Page  00000003 acoustic qualities which are the result of a combination of innate physical factors and expressive characteristics of performance, reflect our vocal identity. Even if all voices, out of language restriction are capable of producing the common sounds necessary for understanding and communication, each voice possesses distinctive features independent of phonemes and words. These phonemes, their concatenation, their articulation, their prosody, their variation consist of a special acoustic signal that differs form person to person. The new synthesizer VOCALOID has three singers, Lola, Myriam and Leo. In the future it will be enriched with more singers but will ever these non-human voices obtain the flexibility of a real voice? Which are the obstacles that relate to the synthesis of natural vocal sounds and to their smooth concatenation? 3.1. Vowels, consonants and singing phrases The first and basic technical problems are related with the complexity of the vocal signal and more specifically to: a) the huge quantity of parameters and data, describing the complex voice singing model, related to the incapacity of the machines to elaborate these satisfactorily (for example in order to have an entire command of the French language we must sample about 2200 sound units, just for one type of voice only) [Depalle, 1994].7 b) the specificity of the voice concerning biological functions of the human body (organic and psychological) which affect the timbre, the intensity and articulation of the voice. For example, any aleatoric microvariations due to stress or other factors, influences the periodicity of the vocal signal. [Fonagy 1987; Rodet 1994]. c) the fact that every language has its proper phonetic rules and phonemes renders the creation of an international phonetic database very difficult (a big vocabulary of phonemes and diphones in several languages and an interdisciplinary connection between them), and for evident reasons prevents the commercialisation of a vocal synthesizer. 7 This is one of the major cues for differentiating the vocal signal from an ordinary instrumental signal, as the voice is closely connected to the human being, not only from the physiological point of view but also from the acoustic one. In other acoustic signals, it is not necessary, in the same detailed manner to describe the formant trajectories or the microvariations of the signal (which, in the case of voice, are related very closely with the biological function of the vocal apparatus). 3.1. From Formant synthesis to the concatenation method Apart from these general technical problems which relate to the conception of a 'universal'8 synthesizer let us focus our interest on the current scientific research and its problems. a) Researchers are still experimenting with several methods of analysis-synthesis in order to find the proper combination of techniques that could better describe the vocal signal during singing and could be adapted in musical applications (Rodet, 2002). For the moment researchers haven't yet achieved the refinement of the techniques concerning the analysis-synthesis of the vocal signal, and in some cases they either try to establish new techniques addressed to some particularities of the vocal signal, or they use existing classical sound synthesis techniques. For example one of the techniques of estimating the spectral envelope, although it allows the precise extraction of formants of high frequencies of female voices, poses many difficulties in the level of analysis [X. Rodet, 1992]. From the other hand we are confronted with problems of non-linearity of the vocal signal [P.Cook, 1996]. b) The other technical problem is the insuffiency of data extracted by analysis, concerning the nature of the vocal signal, the behaviour of the vocal cords and the resonators and more specially in the case of physical modelling, the dynamic movement of the tongue and the articulators, the air flux in the vocal tract (interior form of the vocal tract, tongue and articulators, vocal cords) or the facial muscles which help the expression during singing. [Cook, 1996]. c) The unit selection and concatenation method9 is a new promising method and is founded on the use a large database of recordings of a singing voice segmented into units of one to several successive phones. For a given score with the corresponding lyrics, a sequence of phones aligned on notes is to be produced, along with the specific characteristics o the performance (pitch, duration, timbre, etc.) (Rodet, 2002). 3.1.2. The singing vowels and consonants 8In the words of Feruccio Busoni: L'esthbtique musical, Minerva, Paris, 1989:..."Louons les novateurs et les lib6rateurs, si mince soit leur pouvoir. Car quelle serait la machine, que les hommes d6couvriraient et feraient fonctionner, qui ferait retentir des milliers des voix? Oi est et sera jamais la technique qui ferait jouer les mille registres de l'orgue universel?" 9 This method was firstly been applied on speech synthesis Proceedings ICMC 2004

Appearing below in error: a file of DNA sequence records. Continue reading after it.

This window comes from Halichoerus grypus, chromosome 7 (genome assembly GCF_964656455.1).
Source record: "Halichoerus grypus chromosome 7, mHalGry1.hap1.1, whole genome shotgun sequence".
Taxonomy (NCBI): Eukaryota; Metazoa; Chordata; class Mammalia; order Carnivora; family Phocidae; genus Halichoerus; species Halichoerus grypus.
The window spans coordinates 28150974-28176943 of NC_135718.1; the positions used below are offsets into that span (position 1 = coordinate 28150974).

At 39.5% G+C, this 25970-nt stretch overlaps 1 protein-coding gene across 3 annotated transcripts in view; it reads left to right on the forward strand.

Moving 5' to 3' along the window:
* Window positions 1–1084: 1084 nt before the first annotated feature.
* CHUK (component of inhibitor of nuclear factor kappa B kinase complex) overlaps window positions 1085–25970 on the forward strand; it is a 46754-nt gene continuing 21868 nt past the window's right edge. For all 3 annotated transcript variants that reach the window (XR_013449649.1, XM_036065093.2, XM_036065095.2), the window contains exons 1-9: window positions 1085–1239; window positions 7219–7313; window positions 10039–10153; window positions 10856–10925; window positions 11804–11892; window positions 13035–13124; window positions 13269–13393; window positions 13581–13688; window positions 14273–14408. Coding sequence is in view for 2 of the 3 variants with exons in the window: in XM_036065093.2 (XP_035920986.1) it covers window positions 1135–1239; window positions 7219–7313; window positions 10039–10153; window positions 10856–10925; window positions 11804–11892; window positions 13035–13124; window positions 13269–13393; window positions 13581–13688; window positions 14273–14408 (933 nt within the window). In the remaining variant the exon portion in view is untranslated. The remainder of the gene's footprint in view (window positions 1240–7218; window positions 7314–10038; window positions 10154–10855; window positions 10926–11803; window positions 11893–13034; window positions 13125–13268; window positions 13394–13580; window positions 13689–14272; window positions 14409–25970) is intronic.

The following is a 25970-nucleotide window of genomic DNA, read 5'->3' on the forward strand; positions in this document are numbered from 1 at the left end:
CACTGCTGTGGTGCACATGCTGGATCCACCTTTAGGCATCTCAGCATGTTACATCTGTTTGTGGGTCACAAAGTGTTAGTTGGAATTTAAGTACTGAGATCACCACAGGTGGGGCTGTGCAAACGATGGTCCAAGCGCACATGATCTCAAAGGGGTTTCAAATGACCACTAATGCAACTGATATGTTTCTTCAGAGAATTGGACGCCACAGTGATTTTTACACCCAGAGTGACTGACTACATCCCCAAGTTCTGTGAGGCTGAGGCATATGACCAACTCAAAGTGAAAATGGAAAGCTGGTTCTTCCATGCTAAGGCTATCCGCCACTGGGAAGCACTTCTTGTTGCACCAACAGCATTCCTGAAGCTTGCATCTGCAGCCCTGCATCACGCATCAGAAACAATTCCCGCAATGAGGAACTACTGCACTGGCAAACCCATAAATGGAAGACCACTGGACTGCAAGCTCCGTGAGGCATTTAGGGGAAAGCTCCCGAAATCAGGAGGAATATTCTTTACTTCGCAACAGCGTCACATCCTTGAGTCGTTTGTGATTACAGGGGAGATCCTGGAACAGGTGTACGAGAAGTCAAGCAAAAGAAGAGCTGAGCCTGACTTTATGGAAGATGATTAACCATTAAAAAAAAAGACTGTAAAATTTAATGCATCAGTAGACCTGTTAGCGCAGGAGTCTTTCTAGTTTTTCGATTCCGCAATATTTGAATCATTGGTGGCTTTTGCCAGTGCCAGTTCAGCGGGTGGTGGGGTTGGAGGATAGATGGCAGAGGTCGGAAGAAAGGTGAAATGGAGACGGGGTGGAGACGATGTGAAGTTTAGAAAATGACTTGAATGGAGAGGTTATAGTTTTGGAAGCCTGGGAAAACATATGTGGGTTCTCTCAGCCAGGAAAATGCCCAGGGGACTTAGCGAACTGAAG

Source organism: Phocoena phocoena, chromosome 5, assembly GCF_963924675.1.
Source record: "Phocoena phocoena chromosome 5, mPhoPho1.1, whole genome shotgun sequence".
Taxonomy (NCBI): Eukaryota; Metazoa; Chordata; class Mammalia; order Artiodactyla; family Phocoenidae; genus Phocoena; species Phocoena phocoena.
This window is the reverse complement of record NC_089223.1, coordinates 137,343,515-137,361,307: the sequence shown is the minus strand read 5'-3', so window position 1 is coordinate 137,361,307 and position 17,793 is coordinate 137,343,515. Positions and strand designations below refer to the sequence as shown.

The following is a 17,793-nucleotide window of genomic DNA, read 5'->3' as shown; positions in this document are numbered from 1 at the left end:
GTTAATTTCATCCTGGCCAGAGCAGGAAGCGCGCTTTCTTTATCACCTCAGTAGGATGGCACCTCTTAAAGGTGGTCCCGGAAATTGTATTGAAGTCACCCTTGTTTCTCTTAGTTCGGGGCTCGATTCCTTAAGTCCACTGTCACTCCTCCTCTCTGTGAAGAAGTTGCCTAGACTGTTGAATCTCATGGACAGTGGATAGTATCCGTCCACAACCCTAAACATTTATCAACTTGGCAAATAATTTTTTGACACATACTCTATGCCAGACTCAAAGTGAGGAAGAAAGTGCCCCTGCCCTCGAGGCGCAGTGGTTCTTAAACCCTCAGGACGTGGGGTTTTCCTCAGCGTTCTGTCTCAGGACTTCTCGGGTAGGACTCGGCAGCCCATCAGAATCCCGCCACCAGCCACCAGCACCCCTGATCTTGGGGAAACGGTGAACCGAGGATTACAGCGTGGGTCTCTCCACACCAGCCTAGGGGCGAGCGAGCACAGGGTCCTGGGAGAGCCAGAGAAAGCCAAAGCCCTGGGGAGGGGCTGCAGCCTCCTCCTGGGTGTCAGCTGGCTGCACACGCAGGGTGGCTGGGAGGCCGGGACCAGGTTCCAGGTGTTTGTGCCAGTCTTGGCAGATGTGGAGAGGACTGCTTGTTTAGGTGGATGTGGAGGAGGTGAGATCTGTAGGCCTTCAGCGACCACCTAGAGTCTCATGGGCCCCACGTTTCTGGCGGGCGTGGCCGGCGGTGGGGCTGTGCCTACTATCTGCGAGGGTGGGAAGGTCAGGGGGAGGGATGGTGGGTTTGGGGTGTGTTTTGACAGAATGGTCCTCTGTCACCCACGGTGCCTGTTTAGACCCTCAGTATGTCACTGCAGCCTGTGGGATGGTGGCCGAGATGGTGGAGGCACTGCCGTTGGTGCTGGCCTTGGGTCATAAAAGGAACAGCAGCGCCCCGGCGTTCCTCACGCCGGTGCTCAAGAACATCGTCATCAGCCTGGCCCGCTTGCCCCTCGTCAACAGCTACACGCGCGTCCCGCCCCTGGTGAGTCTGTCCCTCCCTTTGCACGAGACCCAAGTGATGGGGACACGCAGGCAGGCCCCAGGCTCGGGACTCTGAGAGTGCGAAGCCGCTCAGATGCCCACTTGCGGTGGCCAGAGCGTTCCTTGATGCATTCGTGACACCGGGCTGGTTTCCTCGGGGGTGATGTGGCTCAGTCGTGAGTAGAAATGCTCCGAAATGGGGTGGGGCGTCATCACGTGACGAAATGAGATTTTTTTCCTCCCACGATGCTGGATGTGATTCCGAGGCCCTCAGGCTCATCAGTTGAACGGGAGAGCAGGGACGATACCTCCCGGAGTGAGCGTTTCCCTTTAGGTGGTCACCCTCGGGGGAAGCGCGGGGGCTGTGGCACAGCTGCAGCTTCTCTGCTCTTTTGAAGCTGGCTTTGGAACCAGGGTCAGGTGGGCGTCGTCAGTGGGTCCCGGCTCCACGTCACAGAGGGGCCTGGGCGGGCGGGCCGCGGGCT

Page  00000004 After the fastidious study of some vocal models (or techniques of synthesis) and especially of the models SPASM, CHANT and MUSSE [Georgaki, 1998a] we can assume that:a) the synthesis of vowels is very satisfactory (especially in intermediate pitches) even if we perceive sometimes a synthetic attribute due to the trajectories of formants. The only problem that has to be solved, concerning the vowels, is the dynamic simulation of the signal and, especially, the control of the transition from one vowel to another. b) The synthesis of consonants, static or dynamic, remains a problem to be solved by scientists, because of the complexity of the signal itself. Consonants are signals which evolve very quickly in time and the pertinent tools for their analysis haven't been perfected yet. We cannot preserve the notion of formant trajectory for the control of a consonant; the only solution is that during the emission of a consonant we extend the formants corresponding in every vowel concerned. The formants models (e.g. Chant) poses many problems in this case, and the researchers are trying to find the solution for the control of the trajectories of formants related to the consonants. The most difficult consonants to be synthesized are the fricatives and plosives (b, d, g). The sound consonants like (f, s, ch) are noisy and in order to synthesize them, researchers may calculate and use aleatoric or pseudo-aleatoric numbers by multiplication, testing the distribution energy [Depalle, 1996]. The result of the synthesis depends also on the conditions and quality of recording and the evolution of quick-rapid formants in time. The next step of our discussion on the technical problems of the singing synthesis, is the adjunction between consonants and vowels in singing phrases as also the way that energy is distributed between diphones which determine the meaning of a word [Zera and al 1984; Rodet and al, 1988 ] 3.1.3. Adjunction between vowels and consonants in singing phrases Now, in order to synthesize a word, or a complete singing phrase (in the case of singing the problem of intonation is already defined by melody), apart from the transition problems (consonant-vowel) or from one diphone to the other, we would like also to underline two other major problems: a) the control of the evolution of the fundamental frequency. In order to describe the passage from one note to another (despite the problems that may be posed by the consonants) we must take care not only of the formant trajectories but also of the vibrato rate which determines along with jitter10 the naturalness of the vowels. If we resolve the problem of trajectories between the phonemes we will be able to interpolate very easily between different registers. b) We cannot ignore of course the affinities of the formants' variations which affect the quality of the synthesized singing phrase because of: -the unique identity of formants for every individual -the constant evolution of the articulation during singing speech -the dependence of the formant frequency to the fundamental frequency and the intensity [Fant, 1973; Sundberg, 1987]. -the dependence of the transfer function to the dimension of the vocal tract [Fant, 1973; Sundberg, 1987] Regarding musical applications, the need imposed by composers for the construction of quasi-vocal timbers, must urge researchers to invest more on the utilisation and control of formant bands for the voiced sounds, and of the noisy sounds for the consonants. 3.2. Controlling voice timbers and singing phrases Researchers are still preoccupied with problems concerning the control of a synthesized singing phrase; a) on a first level, the most important element that they try to assume by manipulating parameters in the frequency domain (frequencies, bandwidths, amplitudes of formants) is that the control must be coherent with the direct perception. b) on a second level researchers are preoccupied with rules of evolution of the formants, rules of interactions between the parameters or questions concerning the reception of control signals from physical peripherals, in order to introduce them into the synthesizer. c) on a third level they try to ameliorate the control of the oscillation of the glottis, of respiration muscles and other acoustic mechanisms. Researchers must also construct rules related to the vocal cords' tension during singing, as also rules that describe the interaction between vocal effort (muscles, cords etc.) and vocal result (articulators). Jitter is a non-periodic modulation of the phonation frequency which is referred to the aleatoric variations of the waveform. The vocal jitter is minimal in a professional singer's voice but it affects the quality of the perceived voice. Proceedings ICMC 2004